This summer has been a good one for the timberland asset class when viewed through the prism of private markets.
In terms of capital raised, TIR Europe’s $200 million close in July, Stafford Capital Partners’ $695 million close in early August, along with a $173 million first close later that same month by Gresham House, shows an asset class that recorded just over $1 billion in commitments.
On the deal side, AXA IM Alts acquired 24,000 ha of Australian timberland from Global Forestry Partners in a A$700 million ($514 million; €433 million) deal. Hancock Natural Resources Group, meanwhile, acquired 89,800 acres of timberland in the US state of Maine, as well as the land use rights to 43,332 ha of Brazilian timberland in a separate deal.
The values of both Hancock deals were undisclosed but if we make a conservative assumption about their purchase prices – taken in tandem with the A$700 million AXA IM deal – that is potentially another $1 billion deployed in timberland during the summer, as all three deals were confirmed in August.
What does this tell us? At the very least, it provides evidence that the widely anticipated LP interest in timberland, which of course has high sustainability credentials, is being converted into tangible commitments. TIR Europe took more than half (roughly $120 million) of its $200 million final close figure from new investors, while Stafford was helped along by a $150 million commitment from the historically timberland-shy National Pension Service of Korea.
With regards to the nature of the deals being closed, there’s something to be read into there too. Hancock’s Brazil deal is part of the Manulife Investment Management subsidiary’s LatAm expansion strategy, which saw it enter the Chilean ag market in January and further commit to Brazilian forestry with a 12,874 ha eucalyptus plantation deal in March.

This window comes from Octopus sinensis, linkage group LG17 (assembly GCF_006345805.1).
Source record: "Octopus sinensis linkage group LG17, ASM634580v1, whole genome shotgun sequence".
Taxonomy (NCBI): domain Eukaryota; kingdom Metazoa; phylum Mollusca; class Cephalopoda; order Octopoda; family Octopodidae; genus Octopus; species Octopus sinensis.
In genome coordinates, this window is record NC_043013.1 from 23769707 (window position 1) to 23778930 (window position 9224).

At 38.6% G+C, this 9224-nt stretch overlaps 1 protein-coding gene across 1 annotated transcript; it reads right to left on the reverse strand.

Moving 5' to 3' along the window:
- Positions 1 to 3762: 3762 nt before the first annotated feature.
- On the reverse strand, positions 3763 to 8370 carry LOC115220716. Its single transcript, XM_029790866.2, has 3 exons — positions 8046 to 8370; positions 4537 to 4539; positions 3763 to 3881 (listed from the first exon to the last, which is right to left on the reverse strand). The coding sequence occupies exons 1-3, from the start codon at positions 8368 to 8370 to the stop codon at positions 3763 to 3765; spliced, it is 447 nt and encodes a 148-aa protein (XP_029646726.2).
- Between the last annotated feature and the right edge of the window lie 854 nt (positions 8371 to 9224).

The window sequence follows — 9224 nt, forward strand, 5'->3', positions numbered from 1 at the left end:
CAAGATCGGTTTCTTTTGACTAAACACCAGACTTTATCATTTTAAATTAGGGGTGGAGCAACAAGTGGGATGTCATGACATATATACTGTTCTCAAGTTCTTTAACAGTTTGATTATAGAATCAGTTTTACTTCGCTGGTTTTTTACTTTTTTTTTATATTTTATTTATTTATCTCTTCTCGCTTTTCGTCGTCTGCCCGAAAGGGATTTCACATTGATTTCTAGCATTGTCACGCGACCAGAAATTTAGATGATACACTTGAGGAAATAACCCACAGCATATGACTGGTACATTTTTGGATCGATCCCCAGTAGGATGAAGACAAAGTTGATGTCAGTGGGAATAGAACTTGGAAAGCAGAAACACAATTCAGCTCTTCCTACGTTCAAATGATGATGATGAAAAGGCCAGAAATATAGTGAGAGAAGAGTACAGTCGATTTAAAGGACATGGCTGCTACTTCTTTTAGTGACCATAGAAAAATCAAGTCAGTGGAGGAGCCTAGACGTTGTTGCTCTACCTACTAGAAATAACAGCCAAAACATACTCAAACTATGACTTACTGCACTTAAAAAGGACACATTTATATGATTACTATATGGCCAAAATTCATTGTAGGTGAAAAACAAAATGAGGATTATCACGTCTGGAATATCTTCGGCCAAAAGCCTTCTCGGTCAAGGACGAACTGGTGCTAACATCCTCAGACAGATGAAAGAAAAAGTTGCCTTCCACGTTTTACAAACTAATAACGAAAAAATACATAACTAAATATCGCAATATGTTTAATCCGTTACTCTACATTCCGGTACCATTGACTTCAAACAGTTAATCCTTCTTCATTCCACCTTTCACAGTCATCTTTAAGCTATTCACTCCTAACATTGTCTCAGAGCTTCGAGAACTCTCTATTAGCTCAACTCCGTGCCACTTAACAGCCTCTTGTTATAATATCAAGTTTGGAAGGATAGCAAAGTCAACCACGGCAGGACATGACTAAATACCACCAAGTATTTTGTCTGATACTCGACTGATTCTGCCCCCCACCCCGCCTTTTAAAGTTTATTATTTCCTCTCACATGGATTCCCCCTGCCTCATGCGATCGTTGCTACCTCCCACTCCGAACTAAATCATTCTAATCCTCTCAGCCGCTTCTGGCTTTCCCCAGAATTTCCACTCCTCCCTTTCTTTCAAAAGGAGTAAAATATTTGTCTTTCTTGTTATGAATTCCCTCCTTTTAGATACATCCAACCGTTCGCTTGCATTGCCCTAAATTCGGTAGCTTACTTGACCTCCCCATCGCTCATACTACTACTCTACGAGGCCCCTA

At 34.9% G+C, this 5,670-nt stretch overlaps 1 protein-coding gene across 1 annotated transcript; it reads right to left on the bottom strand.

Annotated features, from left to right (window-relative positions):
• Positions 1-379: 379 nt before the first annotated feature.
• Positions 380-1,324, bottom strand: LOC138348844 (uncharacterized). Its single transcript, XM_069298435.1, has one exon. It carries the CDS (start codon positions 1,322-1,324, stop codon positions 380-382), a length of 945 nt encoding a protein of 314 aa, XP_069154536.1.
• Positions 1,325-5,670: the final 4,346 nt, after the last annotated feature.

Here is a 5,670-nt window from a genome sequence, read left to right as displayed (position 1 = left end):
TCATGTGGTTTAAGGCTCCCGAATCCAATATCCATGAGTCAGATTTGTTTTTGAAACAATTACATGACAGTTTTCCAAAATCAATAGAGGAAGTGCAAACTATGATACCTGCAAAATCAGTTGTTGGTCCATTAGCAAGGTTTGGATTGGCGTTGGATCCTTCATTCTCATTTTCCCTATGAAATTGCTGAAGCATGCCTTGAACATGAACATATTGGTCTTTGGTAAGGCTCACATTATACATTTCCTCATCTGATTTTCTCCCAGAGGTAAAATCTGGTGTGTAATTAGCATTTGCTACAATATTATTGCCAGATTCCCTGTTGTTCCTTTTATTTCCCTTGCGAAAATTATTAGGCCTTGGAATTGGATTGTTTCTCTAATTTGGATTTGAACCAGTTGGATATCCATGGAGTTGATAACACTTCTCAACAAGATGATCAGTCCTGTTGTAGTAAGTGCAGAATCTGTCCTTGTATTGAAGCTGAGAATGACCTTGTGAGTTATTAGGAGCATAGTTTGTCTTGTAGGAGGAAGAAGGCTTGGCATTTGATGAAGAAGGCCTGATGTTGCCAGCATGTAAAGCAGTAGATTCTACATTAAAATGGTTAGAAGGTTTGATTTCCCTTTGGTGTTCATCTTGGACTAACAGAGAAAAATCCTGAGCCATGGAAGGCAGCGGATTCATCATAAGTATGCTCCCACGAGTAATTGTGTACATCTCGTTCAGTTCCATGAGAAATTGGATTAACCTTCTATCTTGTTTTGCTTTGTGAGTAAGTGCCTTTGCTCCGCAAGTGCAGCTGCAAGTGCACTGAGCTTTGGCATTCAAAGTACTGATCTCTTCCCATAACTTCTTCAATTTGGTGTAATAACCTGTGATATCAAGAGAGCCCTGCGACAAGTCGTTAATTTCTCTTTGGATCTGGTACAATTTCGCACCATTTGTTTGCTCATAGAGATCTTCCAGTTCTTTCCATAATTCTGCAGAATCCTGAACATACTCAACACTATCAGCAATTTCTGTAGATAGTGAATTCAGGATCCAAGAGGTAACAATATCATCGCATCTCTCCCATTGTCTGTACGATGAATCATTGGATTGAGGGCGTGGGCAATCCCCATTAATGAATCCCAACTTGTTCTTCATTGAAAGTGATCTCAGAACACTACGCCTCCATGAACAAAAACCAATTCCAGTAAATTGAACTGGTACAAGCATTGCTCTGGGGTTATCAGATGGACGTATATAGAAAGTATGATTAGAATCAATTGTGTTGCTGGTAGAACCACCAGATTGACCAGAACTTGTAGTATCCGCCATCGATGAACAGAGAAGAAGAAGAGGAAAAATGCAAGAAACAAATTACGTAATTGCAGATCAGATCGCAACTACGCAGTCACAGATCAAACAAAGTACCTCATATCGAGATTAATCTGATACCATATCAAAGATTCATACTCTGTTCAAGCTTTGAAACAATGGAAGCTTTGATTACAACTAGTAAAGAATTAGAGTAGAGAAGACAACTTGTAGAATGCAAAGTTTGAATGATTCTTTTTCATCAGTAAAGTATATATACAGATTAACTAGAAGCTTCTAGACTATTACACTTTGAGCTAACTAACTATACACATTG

The larger 89,800-acre Maine deal, which was labeled an “impact-first” investment by the firm, is perhaps more revealing of what LPs want and how GPs are responding.
Manulife private markets chief sustainability officer Brian Kernohan told Agri Investor the investment will “definitely inform” the strategy of a vehicle that is still in development, which could offer the timber and ag sectors to investors “specifically for the purposes of mitigating climate change.”
Hancock chose to pursue a forestry-based impact-first investment in this instance instead of an agriculture-based one because the forestry-derived carbon market is more mature, Kernohan said.
“There has been a lot of work to perfect the rules of accounting for carbon and the science of understanding carbon in trees,” Kernohan added. “It’s generally a more advanced asset class when it comes to carbon. Agriculture is fast moving in that direction relative to soil carbon, however we do believe that agriculture is a little bit further behind.”
Last, and by no means least, AXA IM Alts’ A$700 million investment is noteworthy, first, for its sheer size – it is the biggest forestry deal in the country in more than a decade.
More intriguing, however, is AXA IM’s choice of asset manager for its new purchase. British GP Gresham House, which has no prior experience of managing forestry assets in Australia, was selected ahead of local competitors. The choice clearly has something to do with the firm’s recruitment of David Gardner as chief investment officer in June 2020, who joined from Global Forest Partners – the company that sold the assets to AXA IM.
And looking more closely at Gresham House, this is a firm that is planning its own Australasia Forest Fund to be launched later this year, along with a further two international forestry vehicles in addition to its UK vehicle, which secured a $173 million first close in August.
As Hancock’s exploration of whether the asset class can be offered specifically for the purposes of mitigating climate change shows, along with Gresham House’s expansion plans, there’s plenty of demand for strategies that can offer a credible pathway into the sector.